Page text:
elderflower and lemons and a glass jar
elderflower and lemons and a glass jar

Make your own Elderflower syrup


  • 2.5kg white sugar, either granulated or caster

  • 2 unwaxed* lemons

  • 20 fresh elderflower heads, stalks trimmed

  • 85g citric acid** (from chemists see below)

*The recipe calls for unwaxed lemons… what on earth are these I hear you ask! The producers spray their lemons with wax to make them last longer (and look shiny and healthy). Unwaxed lemons can be found at farm shops or farmers markets but they can be a little tricky to come by. Fear not! Simply put your waxed lemons in a cup or bowl of hot water and leave for five minutes. Then rub the wax off with a cloth or soft brush.

**Citric acid is what preserves your syrup into the autumn and winter months (if you still have any left by then). It is not an essential ingredient but I have found it useful. It can be bought online or at a chemist/pharmacy. It is likely you’ll be asked why you need the citric acid because it also happens to be used to dissolve heroin and crack cocaine. Please don't be offended if you get asked as it is standard practice here in the UK and just say you are using it to make elderflower syrup.

Its time to make your elderflower syrup and its sooo easy! Follow our recipe for refreshing elderflower syrup. Give it a try and let me know what you think!

  • Prep: 20 mins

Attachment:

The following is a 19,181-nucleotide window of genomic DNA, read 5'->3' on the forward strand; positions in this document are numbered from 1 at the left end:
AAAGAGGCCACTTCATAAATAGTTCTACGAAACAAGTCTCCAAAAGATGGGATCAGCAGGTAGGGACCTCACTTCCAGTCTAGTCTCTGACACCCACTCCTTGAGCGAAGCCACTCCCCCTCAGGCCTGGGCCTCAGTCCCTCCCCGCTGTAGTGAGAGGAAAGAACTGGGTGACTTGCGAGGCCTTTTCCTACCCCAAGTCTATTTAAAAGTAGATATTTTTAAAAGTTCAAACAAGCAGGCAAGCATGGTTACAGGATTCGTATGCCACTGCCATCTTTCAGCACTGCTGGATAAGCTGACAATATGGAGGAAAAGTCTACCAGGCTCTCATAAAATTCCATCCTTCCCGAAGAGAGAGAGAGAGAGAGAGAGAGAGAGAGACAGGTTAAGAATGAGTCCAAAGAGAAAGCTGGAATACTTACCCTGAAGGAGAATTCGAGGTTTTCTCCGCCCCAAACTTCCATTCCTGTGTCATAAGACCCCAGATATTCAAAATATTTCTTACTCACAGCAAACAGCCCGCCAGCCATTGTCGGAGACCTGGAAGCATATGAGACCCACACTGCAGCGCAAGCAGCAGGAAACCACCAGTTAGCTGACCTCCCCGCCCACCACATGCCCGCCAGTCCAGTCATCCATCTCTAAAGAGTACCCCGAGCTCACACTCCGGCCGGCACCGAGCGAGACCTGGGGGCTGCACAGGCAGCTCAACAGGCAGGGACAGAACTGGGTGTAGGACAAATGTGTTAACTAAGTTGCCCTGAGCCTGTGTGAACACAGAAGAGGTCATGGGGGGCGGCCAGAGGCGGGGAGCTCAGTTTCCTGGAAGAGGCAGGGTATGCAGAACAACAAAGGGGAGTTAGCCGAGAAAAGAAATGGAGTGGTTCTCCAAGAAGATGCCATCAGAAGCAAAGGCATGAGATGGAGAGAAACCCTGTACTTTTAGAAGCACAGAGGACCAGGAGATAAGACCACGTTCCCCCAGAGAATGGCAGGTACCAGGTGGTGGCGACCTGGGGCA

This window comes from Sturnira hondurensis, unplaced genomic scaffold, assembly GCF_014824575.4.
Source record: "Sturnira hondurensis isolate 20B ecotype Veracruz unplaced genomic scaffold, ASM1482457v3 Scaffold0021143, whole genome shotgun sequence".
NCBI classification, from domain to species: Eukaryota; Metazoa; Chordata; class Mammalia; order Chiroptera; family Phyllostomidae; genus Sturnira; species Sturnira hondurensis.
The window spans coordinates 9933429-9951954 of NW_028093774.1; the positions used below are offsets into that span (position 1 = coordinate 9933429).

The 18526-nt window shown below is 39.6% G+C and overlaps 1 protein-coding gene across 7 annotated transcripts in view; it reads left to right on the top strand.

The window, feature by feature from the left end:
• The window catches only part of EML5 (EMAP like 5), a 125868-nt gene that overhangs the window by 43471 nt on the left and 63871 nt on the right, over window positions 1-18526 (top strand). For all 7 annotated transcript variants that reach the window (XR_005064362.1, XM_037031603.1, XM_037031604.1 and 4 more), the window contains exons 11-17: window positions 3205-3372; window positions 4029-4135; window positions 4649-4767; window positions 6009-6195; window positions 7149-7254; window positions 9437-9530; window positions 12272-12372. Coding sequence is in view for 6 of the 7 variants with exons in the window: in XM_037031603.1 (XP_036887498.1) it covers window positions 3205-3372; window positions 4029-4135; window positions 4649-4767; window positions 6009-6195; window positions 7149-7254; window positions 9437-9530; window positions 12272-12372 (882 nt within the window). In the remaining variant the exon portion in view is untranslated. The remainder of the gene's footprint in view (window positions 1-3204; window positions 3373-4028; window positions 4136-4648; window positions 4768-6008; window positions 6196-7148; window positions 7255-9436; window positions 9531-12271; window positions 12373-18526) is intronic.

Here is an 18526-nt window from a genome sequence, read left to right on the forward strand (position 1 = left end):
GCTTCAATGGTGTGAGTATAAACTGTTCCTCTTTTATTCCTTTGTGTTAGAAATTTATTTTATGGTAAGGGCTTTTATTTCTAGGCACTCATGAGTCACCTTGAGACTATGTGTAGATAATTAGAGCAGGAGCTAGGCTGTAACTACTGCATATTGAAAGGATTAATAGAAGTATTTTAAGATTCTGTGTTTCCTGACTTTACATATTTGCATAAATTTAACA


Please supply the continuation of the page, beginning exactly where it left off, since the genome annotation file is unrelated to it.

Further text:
• Cooking time: 10 mins

  • Makes about 4 litres (so I suggest re-using several glass jars or bottles ready)

You will need to collect around 20 elderflower heads, preferably on a sunny day as this is when the flowers are open and the pollen is at it’s best. Collect them from a traffic free area (you don’t want car fumes amongst your syrup) and try to pick them from several different trees so you’re spreading what you take. These elderflowers will eventually make elderberries which can also be picked and made into syrup or wine later on in the year. There are some good guidelines for foraging responsibly at the Woodland Trust which I like and can be found here:



  1. Put the sugar and 1.5 litres (2 and ¾ pints) of water into a large saucepan. Gently heat it without boiling until the sugar has dissolved.

  2. Give it a stir every now and again. Peel the zest from the lemons using a potato peeler, then slice the lemons.

  3. Once the sugar has dissolved, bring the pan of syrup to the boil, then turn off the heat.

  4. Fill a washing up bowl with cold water. Give the flowers a gentle wash to remove any dirt or insects.

  5. Remove the flowers and gently shake them to remove excess water. Transfer them to the pan with the syrup and add the lemons, zest and citric acid. Give it a good stir then cover the pan and leave for 24 hrs to infuse the flavour.

  6. Take a colander and line it with a clean tea towel, then sit it over a large bowl or pan. Grab a ladle and use that to pour in the syrup into the lined colander letting it drip slowly through into the bowl below.

  7. Once its all drained discard what's left in the towel. Using a funnel and a ladle fill sterilised* bottles with the drained syrup from the bowl. It is ready to drink straight away and will keep in the fridge for up to 6 weeks. Alternatively why not try freezing it in plastic containers or ice cube trays and defrost when required.

    *You can sterilise glass bottles by running them through the dishwasher, or wash well with soapy water. Then rinse them and leave to dry in a low oven.

Good luck and as always, let me know how your recipe turned out! We would love to see pictures of your creations using our recipe so why not send them to my email address sandy@allthingsgreen.uk and we can look to publish them on our site.